Okay, so assuming that you’ve read part 1 and part 2, you’ll know that I don’t have an issue with TDD. Rather, I have an issue with some of the claims that TDD evangelist use and with the data that’s often produced to support TDD. I feel that the papers used to support TDD are very poor. There is a lack of data points from which to draw meaningful conclusions and in some instances the papers draw conclusions that are simply not supported by the data that they have collected themselves. The Janzen paper is the most egregious example of this.
In this final post, I’ll talk about why TDD is important and what data would be evidence of the benefit of TDD.
Why is Test Driven Development important?
Eighteen months ago, I would have said that TDD was a slam dunk. Now that I’ve taken the time to look at the papers more closely … and actually read more than just the introduction and conclusion … I would say that the only honest conclusion is that TDD results in more tests and by implication, fewer defects. Any other conclusions such as better design, better APIs, simpler design, lower complexity, increased productivity, more maintainable code etc., are simply not supported.
I feel it’s important to emphasize all the studies without exception show a correlation between the use of TDD, an increase in the number of test cases produced, and corresponding improvements such as a decline in the number of defects. As I mention in part 1, I believe this is sufficient for TDD to be recommended as a developer practice. Defects in the code introduce a negative feedback loop. The more defects there are, the more defects will be introduced. And the result is that the cost of change is exponential. Only by actively driving down the defects in our code are we able to deliver new functionality, and modify existing functionality with a reasonably constant cost of change.
Why is TDD important? Because, TDD allows us to break the negative feedback loop and maintain a constant cost of change.
What would a meaningful study include?
Test Driven Development is not new. It’s been practiced for 15-20 years now, and has been mainstream for 10 years now. When I first started looking into the evidence for TDD, I thought there would surely be either (i) a comprehensive (ie no caveats) study, or (ii) that there would be an overwhelming body of data on the benefits of TDD. This has not proven to be the case. So, either the alleged benefits of TDD are intangible, or the alleged benefits of TDD are simply not there. Either option is likely.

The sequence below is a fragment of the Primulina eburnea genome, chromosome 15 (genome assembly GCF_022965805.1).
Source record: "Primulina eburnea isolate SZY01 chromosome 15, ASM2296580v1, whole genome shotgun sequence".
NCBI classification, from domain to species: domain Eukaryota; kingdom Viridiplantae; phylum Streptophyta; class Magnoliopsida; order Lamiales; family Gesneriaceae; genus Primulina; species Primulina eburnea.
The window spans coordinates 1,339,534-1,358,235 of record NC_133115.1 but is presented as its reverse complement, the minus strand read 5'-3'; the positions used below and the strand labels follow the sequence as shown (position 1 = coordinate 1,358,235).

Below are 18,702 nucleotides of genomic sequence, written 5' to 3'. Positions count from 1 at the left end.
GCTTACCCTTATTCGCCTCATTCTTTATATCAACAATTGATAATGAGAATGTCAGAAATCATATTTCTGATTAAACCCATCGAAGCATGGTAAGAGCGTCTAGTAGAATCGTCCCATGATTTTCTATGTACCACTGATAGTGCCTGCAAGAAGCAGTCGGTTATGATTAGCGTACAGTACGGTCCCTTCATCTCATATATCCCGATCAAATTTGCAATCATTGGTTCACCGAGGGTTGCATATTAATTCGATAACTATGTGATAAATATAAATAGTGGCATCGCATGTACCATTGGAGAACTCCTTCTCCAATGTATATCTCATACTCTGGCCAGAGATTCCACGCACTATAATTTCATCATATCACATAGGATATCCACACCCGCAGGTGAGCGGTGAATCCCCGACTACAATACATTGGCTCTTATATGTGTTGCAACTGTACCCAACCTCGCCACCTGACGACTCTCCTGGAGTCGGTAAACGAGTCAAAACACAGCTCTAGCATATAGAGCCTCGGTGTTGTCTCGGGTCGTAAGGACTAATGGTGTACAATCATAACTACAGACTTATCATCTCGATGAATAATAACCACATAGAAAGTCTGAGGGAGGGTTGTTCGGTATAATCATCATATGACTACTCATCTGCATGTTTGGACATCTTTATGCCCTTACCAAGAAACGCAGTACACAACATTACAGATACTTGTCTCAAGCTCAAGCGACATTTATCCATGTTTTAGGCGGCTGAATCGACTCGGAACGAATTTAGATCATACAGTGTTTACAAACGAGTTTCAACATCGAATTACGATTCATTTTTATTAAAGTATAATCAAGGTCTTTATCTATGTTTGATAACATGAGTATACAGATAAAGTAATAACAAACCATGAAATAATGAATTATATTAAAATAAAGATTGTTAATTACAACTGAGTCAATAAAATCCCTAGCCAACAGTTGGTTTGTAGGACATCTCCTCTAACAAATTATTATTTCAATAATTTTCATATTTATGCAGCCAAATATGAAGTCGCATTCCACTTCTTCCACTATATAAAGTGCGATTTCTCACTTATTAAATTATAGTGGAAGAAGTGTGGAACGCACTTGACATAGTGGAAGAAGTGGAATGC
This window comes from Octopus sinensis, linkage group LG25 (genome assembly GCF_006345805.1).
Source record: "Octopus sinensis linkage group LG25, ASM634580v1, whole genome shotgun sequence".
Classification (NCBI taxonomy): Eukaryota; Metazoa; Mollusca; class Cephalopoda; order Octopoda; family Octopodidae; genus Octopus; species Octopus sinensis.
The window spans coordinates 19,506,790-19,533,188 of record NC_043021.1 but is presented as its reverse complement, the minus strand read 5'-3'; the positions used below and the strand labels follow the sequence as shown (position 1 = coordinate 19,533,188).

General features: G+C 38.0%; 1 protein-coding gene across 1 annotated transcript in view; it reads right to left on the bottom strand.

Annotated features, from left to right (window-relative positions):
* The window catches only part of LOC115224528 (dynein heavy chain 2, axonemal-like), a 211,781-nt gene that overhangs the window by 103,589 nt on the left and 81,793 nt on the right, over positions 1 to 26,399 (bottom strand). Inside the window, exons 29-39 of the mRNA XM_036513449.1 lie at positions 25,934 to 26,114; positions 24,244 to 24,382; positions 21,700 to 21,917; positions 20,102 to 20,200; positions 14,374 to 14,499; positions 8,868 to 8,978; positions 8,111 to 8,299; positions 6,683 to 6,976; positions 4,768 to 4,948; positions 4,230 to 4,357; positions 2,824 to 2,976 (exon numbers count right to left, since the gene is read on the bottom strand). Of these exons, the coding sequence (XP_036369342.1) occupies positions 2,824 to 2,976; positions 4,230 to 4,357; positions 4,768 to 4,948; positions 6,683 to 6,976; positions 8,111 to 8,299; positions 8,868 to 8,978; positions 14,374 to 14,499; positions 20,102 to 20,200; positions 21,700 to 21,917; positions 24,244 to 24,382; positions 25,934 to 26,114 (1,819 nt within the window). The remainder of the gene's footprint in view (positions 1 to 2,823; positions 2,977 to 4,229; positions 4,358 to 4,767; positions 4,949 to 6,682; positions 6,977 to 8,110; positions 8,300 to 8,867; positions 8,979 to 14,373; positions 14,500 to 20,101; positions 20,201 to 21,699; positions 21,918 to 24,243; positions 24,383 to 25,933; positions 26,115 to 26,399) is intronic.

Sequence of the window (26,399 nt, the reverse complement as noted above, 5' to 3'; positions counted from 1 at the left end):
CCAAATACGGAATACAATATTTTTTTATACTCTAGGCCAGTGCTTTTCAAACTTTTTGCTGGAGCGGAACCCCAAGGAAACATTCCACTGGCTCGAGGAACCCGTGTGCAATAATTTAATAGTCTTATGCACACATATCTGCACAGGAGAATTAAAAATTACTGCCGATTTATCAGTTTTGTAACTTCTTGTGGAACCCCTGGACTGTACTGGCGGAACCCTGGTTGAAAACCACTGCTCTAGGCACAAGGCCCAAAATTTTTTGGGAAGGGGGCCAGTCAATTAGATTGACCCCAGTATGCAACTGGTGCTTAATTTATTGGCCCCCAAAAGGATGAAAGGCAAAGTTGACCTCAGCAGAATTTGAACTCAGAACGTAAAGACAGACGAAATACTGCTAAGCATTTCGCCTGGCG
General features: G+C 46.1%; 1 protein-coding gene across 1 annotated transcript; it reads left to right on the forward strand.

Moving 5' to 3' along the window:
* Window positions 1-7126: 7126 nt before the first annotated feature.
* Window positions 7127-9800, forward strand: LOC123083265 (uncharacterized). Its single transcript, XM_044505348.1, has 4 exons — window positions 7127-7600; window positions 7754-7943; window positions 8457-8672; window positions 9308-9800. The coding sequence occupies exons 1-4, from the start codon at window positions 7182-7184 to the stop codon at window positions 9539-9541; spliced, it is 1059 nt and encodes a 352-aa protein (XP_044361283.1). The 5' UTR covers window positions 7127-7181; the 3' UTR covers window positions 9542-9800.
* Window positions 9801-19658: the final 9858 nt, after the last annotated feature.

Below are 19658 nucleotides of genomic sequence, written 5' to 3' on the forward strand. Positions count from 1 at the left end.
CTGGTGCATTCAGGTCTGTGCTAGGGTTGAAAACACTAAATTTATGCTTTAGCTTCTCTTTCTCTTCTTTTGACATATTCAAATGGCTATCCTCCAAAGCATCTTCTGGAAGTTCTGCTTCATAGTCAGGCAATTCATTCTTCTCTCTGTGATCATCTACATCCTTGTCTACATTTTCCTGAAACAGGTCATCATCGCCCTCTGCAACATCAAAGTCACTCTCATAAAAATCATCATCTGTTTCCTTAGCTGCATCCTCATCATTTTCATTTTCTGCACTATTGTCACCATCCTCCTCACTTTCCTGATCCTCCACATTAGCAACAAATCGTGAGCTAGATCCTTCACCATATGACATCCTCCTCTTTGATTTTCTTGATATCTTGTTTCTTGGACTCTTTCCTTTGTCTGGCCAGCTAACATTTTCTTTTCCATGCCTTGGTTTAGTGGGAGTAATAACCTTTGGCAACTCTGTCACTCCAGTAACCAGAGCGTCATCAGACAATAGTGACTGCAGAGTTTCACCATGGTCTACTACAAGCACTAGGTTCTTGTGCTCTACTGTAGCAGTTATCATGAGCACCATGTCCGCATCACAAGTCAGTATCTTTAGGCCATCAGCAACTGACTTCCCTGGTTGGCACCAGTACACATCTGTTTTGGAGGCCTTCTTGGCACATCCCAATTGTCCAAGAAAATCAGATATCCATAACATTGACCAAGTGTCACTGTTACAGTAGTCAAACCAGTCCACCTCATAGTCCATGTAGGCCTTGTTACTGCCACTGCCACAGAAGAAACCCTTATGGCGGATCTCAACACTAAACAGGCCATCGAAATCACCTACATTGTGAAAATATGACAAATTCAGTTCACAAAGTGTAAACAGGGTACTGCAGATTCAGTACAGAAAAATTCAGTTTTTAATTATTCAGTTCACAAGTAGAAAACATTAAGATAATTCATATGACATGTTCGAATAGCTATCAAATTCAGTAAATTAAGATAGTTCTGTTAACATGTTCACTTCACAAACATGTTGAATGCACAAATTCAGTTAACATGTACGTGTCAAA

A large part of the difficulty in study TDD is that it takes a significant period of time to learn and assimilate. I typically estimate that it takes about 9 months of solid practice, and Bas suggests that it takes 1 year . The reason for this is because TDD fundamentally changes how developers think about writing code. It’s like adopting a healthier lifestyle, only without the granola.
A study that would be convince under these conditions is not easy to find and it may well be impossible. I would suggest that a study which addressed all the exceptions of the previous reports would go a long way to understanding the true benefits (or not) of TDD. My off-the-top-of-my-head list of criteria for such a study, includes (a) a multi year study with a minimum of 3 years consecutive years (b) a study of several teams (c) team sizes must be 7 (+/-2) team members and have (d) at least 4 full time developers. Finally, (e) it needs to be a study of a product in production, as opposed to a study based on student exercises. Given such as study it would be difficult to argue their conclusions, whatever they be.
My personally feeling is that such a study is possible, but unlikely. It would take an exceptionally commit PhD candidate to negotiate such a study and see it through. And, this brings me to my final question which is, given what we currently know and understand should teams and developers adopt TDD?
Should teams and developers adopt TDD?
Yes. I believe that teams and developers should adopt TDD, and they should adopt it solely for the reduced number of defects.
If teams then go on to experience some other unquantifiable benefits of TDD (for example, simpler design, simpler code, increased productivity etc.) that should be considered an added bonus, but should not be a factor in their decision making progress.
 Personal conversation with Bas Vodde.
 Google spreadsheet of the list of papers reviewed.